Your Organizational Culture Says A Lot About Your Business Value

As human capital, your organizational culture says a lot about the value of your business. Employees who are happy, motivated, and appreciated are going to bring a lot more to the table than burnt-out, overworked workers who are just there for a paycheck. 

While many business owners don’t necessarily put explicit thought into what kind of culture they’re trying to create, it makes a major impact on employee satisfaction. In fact, 46% of people say that company culture is very important when choosing where to apply and 91% of managers say a candidate’s ability to fit in with the culture is more important than practical skills or experience. 

The Four Types of Business Culture

The Organizational Culture Assessment Instrument is based on research one by University of Michigan business professors Robert E. Quinn and Kim S. Cameron. The survey evaluates businesses in 4 key areas: internal focus and integration vs. external focus and differentiation, and stability and control vs. flexibility and discretion

While most businesses are some mix of two or more types of organizational culture, most fall more profoundly in one of the four quadrants. Let’s look more in-depth at these main archetypes:

Clan Culture

Qualities: Flexible, creative, nurturing

Description: A workplace that embodies the clan culture is friendly, open, and collaborative. Every individual person is valued for their distinct role in the business and the talents they bring to the table. These talents are nurtured and supported by others, including those in leadership positions. Often, managers and supervisors take on the role of mentoring, teaming up with someone less experienced and helping them grow.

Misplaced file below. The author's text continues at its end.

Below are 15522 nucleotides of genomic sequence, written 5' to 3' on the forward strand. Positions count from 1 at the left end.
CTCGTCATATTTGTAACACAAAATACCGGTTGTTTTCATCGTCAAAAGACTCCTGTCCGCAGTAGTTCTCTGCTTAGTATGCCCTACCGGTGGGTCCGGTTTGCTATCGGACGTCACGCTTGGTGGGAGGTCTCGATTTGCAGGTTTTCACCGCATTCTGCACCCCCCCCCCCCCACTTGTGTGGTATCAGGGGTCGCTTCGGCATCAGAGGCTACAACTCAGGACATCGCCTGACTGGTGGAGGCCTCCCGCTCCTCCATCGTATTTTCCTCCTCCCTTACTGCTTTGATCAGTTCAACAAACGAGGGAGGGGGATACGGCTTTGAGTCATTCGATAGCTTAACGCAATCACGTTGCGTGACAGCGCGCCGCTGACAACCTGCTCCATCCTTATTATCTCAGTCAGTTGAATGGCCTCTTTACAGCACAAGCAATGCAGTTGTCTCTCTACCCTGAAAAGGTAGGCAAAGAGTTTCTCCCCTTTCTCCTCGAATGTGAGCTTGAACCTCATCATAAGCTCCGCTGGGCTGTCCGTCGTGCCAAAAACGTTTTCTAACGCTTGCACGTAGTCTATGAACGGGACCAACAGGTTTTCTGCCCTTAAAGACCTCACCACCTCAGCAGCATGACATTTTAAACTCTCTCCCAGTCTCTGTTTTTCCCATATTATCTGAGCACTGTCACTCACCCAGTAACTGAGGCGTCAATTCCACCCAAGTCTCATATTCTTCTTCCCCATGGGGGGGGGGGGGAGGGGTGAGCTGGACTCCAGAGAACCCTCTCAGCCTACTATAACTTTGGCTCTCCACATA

Pros: The benefits of a clan culture can be seen in the high levels of engagement, creative thinking, and general happy dispositions. Employees feel validated and supported, which helps foster out-of-the-box thinking. 

Cons: While this works well with small businesses, or those in industries that can support a flexible schedule, it’s not a great fit for companies that depend on organization to get things done. As companies grow, it becomes more difficult to cultivate close relationships as the workload increases. 

Adhocracy

Qualities: Innovative, focused, risk-taking

Description: If clan culture is like a loving parent, adhocracy is like a competitive sibling. While creativity and flexibility can still be found in this organizational culture, it’s all about the bottom line. The innovation has to be well-organized and purposeful, but a high level of risk-taking is expected. Those who thrive in an adhocracy are independent and energetic, perfect for the fast-paced, organized chaos that defines this culture. 

Pros: Companies that exist as an adhocracy are normally the ones you see on the news. They are always coming up with the “next big thing” before other companies in their industry have figured out the last big thing. Google is a great example. While they do take a more laid-back approach to technology and innovation, the expectation is that everyone is working in their own way towards a common goal.